The 2012 Programme for International Student Assessment, or PISA, results are in, and there's some really good news for those that worry about the U.S. becoming a nation of brainy elitists. Of the 65 countries that participated in the PISA assessment, U.S. students ranked 36th in math, and 28th in science. When it comes to elitism, the U.S. truly has nothing to worry about.
For those relative few Americans who were already elite back when the 2009 PISA assessment was conducted, there's good news for them too: they're even more elite than they were in 2009, when the US ranked 30th in math and 23rd in science. Educated Americans are so elite, they're practically an endangered species.
The only nagging possible shred of bad news from these test scores comes in the form of a question: where will the next Internet come from? Which country will deliver the next great big, landscape-changing, technological innovation that will propel its economy upward? The country of bold, transformative firsts, the one that created the world's first nuclear reactor and landed humans on the moon seems very different than the one we live in today.
Mediocrity in science education has metastasized throughout the American mindset, dumbing down everything in its path, including the choices made by our elected officials. A stinging byproduct of America's war on excellence in science education was the loss of its leadership position in particle physics research. On March 14 of this year, CERN, the European Organization for Nuclear Research, announced that the Higgs Boson, aka the "God particle," had been discovered at the EU's Large Hadron Collider. CERN describes itself as "the world's leading laboratory for particle physics" -- a title previously held by America's Fermilab. Fermilab's Tevatron particle accelerator was the world's largest and most powerful until eclipsed by CERN's Large Hadron Collider. The Tevatron was shut down on September 30th, 2011.
The Tevatron's planned replacement, Texas' Superconducting Super Collider (SSC), would have been three times the size of the EU's Large Hadron Collider. Over one third of the SSC's underground tunnel had been bored at the time of its cancellation by congress in 1993. As Texas Monthly reported in "How Texas Lost the World's Largest Super Collider," "Nobody doubts that the 40 TeV Superconducting Super Collider (SSC) in Texas would have discovered the Higgs boson a decade before CERN." Fighting to save the SSC in 1993, its director, Dr. Roy Schwitters, said in a New York Times interview, "The SSC is becoming a victim of the revenge of the C students."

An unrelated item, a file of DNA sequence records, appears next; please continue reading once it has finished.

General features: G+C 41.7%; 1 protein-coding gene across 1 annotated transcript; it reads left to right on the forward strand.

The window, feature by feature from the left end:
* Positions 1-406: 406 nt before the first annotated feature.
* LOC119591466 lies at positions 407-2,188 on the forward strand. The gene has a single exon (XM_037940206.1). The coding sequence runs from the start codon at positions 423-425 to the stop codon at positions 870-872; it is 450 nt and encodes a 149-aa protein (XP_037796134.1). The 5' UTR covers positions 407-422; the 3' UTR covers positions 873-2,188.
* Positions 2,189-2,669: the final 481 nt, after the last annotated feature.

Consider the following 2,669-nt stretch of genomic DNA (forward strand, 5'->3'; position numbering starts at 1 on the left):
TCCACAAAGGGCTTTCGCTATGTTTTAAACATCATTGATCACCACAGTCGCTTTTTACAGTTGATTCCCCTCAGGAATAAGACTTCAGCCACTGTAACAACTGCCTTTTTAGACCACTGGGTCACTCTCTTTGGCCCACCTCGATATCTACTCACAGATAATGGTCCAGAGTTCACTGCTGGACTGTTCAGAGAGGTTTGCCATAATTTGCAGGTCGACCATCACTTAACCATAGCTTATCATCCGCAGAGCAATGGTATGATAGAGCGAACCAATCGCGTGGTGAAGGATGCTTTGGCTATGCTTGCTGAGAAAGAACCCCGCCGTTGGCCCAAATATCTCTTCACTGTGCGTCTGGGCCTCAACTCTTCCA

Ever wonder about the practical benefits of theoretical physics? Consider this: without Einstein's theory of general relativity, GPS doesn't work. That's because time in those GPS satellites whizzing above us in space is slightly different than time for us terrestrials. Without compensating for the difference, our cars would end up in a ditch instead of Starbucks. GPS would also not have happened without advances in US space technology. Consider that, in 2013, there are two manned spacefaring nations on Earth - the US isn't one of them. GPS alone is estimated to generate $122.4 billion annually in direct and related benefits according to an NDP Consulting Group report. The Superconducting Super Collider would have cost $8.4 billion.
'C' students' revenge doesn't stop with crushing super colliders or grounding our space program. Fox News' Bill O'Reilly famously translated his inability to explain 9th grade astronomy into justification for teaching creationism in public schools, stating that we don't know how tides work, or where the sun or moon comes from, or why the Earth has a moon and Mars doesn't (Mars actually has two moons).
Stephen Colbert summed it up best: "Like all great theologies, Bill's can be boiled down to one sentence: there must be a God, because I don't know how things work."
When it comes to not knowing how things work, Bill O'Reilly has plenty of company, and the PISA scores indicate that he's getting lots more. Misery may love company, but, in America, ignorance loves it even more.
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